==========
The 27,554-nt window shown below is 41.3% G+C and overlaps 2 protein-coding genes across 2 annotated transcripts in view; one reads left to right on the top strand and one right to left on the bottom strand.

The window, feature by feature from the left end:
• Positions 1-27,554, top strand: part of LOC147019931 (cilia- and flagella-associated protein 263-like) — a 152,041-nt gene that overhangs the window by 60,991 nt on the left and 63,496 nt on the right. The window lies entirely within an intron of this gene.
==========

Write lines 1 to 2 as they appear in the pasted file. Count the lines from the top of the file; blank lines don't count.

The 27,554-nt window shown below is 41.3% G+C and overlaps 2 protein-coding genes across 2 annotated transcripts in view; one reads left to right on the top strand and one right to left on the bottom strand.

The window, feature by feature from the left end: